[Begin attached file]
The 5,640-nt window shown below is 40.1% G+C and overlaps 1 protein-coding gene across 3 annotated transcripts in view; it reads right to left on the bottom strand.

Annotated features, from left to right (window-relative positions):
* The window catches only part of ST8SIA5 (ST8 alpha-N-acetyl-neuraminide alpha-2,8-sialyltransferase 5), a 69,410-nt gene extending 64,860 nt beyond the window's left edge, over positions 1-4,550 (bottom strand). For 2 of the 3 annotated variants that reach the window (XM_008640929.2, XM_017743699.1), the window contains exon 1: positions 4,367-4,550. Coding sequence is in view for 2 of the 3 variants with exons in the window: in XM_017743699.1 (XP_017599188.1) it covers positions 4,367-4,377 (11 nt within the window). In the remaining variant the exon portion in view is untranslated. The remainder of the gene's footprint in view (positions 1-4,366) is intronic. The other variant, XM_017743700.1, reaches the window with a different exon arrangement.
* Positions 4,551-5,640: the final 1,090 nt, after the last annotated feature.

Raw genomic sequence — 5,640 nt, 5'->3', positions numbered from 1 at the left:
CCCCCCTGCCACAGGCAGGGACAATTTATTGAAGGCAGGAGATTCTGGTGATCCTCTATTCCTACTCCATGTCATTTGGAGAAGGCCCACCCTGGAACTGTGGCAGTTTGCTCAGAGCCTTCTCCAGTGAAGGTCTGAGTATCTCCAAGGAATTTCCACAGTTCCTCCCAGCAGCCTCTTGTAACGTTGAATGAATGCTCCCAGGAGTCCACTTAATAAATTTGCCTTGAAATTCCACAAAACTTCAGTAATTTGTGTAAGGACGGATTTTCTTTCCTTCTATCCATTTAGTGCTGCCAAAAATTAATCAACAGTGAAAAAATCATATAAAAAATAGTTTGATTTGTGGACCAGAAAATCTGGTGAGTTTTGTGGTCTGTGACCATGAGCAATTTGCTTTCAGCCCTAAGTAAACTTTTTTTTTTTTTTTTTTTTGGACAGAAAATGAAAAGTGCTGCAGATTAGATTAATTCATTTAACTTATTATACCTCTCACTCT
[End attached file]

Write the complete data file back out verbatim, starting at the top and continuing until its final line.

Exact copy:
The 5,640-nt window shown below is 40.1% G+C and overlaps 1 protein-coding gene across 3 annotated transcripts in view; it reads right to left on the bottom strand.

Annotated features, from left to right (window-relative positions):
* The window catches only part of ST8SIA5 (ST8 alpha-N-acetyl-neuraminide alpha-2,8-sialyltransferase 5), a 69,410-nt gene extending 64,860 nt beyond the window's left edge, over positions 1-4,550 (bottom strand). For 2 of the 3 annotated variants that reach the window (XM_008640929.2, XM_017743699.1), the window contains exon 1: positions 4,367-4,550. Coding sequence is in view for 2 of the 3 variants with exons in the window: in XM_017743699.1 (XP_017599188.1) it covers positions 4,367-4,377 (11 nt within the window). In the remaining variant the exon portion in view is untranslated. The remainder of the gene's footprint in view (positions 1-4,366) is intronic. The other variant, XM_017743700.1, reaches the window with a different exon arrangement.
* Positions 4,551-5,640: the final 1,090 nt, after the last annotated feature.

Raw genomic sequence — 5,640 nt, 5'->3', positions numbered from 1 at the left:
CCCCCCTGCCACAGGCAGGGACAATTTATTGAAGGCAGGAGATTCTGGTGATCCTCTATTCCTACTCCATGTCATTTGGAGAAGGCCCACCCTGGAACTGTGGCAGTTTGCTCAGAGCCTTCTCCAGTGAAGGTCTGAGTATCTCCAAGGAATTTCCACAGTTCCTCCCAGCAGCCTCTTGTAACGTTGAATGAATGCTCCCAGGAGTCCACTTAATAAATTTGCCTTGAAATTCCACAAAACTTCAGTAATTTGTGTAAGGACGGATTTTCTTTCCTTCTATCCATTTAGTGCTGCCAAAAATTAATCAACAGTGAAAAAATCATATAAAAAATAGTTTGATTTGTGGACCAGAAAATCTGGTGAGTTTTGTGGTCTGTGACCATGAGCAATTTGCTTTCAGCCCTAAGTAAACTTTTTTTTTTTTTTTTTTTTGGACAGAAAATGAAAAGTGCTGCAGATTAGATTAATTCATTTAACTTATTATACCTCTCACTCT